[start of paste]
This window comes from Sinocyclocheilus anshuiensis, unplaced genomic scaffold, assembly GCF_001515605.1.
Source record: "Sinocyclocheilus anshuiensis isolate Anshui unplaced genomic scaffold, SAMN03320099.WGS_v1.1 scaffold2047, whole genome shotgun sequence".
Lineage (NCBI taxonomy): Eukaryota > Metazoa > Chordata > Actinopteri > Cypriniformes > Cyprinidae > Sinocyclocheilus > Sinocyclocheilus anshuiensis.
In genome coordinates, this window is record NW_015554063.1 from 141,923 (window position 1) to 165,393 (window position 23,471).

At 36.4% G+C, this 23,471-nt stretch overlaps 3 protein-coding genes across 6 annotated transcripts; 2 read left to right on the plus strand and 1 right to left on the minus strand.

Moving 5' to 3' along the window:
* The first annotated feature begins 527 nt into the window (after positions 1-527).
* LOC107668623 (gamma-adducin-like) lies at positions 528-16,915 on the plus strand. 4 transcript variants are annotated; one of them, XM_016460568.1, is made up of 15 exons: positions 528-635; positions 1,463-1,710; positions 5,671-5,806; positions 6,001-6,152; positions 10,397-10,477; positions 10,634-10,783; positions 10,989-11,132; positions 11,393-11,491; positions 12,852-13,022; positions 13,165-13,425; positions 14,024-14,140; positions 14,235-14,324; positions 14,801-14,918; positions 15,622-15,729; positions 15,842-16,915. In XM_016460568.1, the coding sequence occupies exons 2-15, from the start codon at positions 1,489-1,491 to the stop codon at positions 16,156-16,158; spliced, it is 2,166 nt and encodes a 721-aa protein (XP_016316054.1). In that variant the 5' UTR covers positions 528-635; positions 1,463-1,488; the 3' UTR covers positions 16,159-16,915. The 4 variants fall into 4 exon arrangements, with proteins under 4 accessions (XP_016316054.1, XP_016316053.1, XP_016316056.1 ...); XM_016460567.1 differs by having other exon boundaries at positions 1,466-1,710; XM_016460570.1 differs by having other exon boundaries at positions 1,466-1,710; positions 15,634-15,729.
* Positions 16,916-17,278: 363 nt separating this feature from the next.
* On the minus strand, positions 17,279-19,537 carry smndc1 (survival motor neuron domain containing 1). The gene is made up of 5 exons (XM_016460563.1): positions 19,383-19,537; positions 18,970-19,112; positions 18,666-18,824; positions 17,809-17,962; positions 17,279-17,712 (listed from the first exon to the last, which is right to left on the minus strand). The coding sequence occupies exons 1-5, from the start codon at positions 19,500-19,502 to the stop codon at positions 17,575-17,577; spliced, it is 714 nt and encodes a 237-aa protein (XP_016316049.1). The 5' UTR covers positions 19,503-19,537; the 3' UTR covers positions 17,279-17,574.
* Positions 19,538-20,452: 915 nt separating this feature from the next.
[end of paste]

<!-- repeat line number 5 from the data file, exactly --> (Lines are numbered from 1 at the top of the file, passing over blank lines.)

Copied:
At 36.4% G+C, this 23,471-nt stretch overlaps 3 protein-coding genes across 6 annotated transcripts; 2 read left to right on the plus strand and 1 right to left on the minus strand.